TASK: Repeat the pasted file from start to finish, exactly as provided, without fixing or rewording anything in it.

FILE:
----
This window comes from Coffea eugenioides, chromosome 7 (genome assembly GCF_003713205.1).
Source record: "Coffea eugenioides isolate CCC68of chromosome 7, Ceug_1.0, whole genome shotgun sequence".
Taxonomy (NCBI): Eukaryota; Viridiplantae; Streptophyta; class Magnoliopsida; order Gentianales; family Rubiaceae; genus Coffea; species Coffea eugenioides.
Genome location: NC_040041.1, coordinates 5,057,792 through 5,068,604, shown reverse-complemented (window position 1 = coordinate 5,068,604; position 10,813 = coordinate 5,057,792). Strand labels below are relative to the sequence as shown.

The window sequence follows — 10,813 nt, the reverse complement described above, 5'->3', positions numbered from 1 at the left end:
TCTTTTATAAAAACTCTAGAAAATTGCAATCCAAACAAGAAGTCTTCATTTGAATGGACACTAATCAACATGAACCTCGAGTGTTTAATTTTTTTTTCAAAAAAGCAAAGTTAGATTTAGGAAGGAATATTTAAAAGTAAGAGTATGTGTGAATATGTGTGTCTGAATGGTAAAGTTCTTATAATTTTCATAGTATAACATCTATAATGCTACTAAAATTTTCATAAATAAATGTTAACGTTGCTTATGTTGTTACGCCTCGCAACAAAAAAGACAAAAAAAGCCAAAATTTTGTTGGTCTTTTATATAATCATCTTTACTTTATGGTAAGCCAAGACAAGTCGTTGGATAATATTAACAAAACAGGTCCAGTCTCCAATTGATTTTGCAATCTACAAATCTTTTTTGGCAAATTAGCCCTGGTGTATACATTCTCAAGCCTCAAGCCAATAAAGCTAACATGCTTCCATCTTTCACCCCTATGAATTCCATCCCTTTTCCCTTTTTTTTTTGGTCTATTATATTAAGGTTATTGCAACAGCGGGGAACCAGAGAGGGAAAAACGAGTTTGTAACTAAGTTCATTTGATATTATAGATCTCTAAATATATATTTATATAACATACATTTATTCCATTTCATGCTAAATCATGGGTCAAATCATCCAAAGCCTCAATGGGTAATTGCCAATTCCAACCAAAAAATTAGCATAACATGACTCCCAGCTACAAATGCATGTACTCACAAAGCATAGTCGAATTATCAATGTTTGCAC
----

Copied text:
This window comes from Coffea eugenioides, chromosome 7 (genome assembly GCF_003713205.1).
Source record: "Coffea eugenioides isolate CCC68of chromosome 7, Ceug_1.0, whole genome shotgun sequence".
Taxonomy (NCBI): Eukaryota; Viridiplantae; Streptophyta; class Magnoliopsida; order Gentianales; family Rubiaceae; genus Coffea; species Coffea eugenioides.
Genome location: NC_040041.1, coordinates 5,057,792 through 5,068,604, shown reverse-complemented (window position 1 = coordinate 5,068,604; position 10,813 = coordinate 5,057,792). Strand labels below are relative to the sequence as shown.

The window sequence follows — 10,813 nt, the reverse complement described above, 5'->3', positions numbered from 1 at the left end:
TCTTTTATAAAAACTCTAGAAAATTGCAATCCAAACAAGAAGTCTTCATTTGAATGGACACTAATCAACATGAACCTCGAGTGTTTAATTTTTTTTTCAAAAAAGCAAAGTTAGATTTAGGAAGGAATATTTAAAAGTAAGAGTATGTGTGAATATGTGTGTCTGAATGGTAAAGTTCTTATAATTTTCATAGTATAACATCTATAATGCTACTAAAATTTTCATAAATAAATGTTAACGTTGCTTATGTTGTTACGCCTCGCAACAAAAAAGACAAAAAAAGCCAAAATTTTGTTGGTCTTTTATATAATCATCTTTACTTTATGGTAAGCCAAGACAAGTCGTTGGATAATATTAACAAAACAGGTCCAGTCTCCAATTGATTTTGCAATCTACAAATCTTTTTTGGCAAATTAGCCCTGGTGTATACATTCTCAAGCCTCAAGCCAATAAAGCTAACATGCTTCCATCTTTCACCCCTATGAATTCCATCCCTTTTCCCTTTTTTTTTTGGTCTATTATATTAAGGTTATTGCAACAGCGGGGAACCAGAGAGGGAAAAACGAGTTTGTAACTAAGTTCATTTGATATTATAGATCTCTAAATATATATTTATATAACATACATTTATTCCATTTCATGCTAAATCATGGGTCAAATCATCCAAAGCCTCAATGGGTAATTGCCAATTCCAACCAAAAAATTAGCATAACATGACTCCCAGCTACAAATGCATGTACTCACAAAGCATAGTCGAATTATCAATGTTTGCAC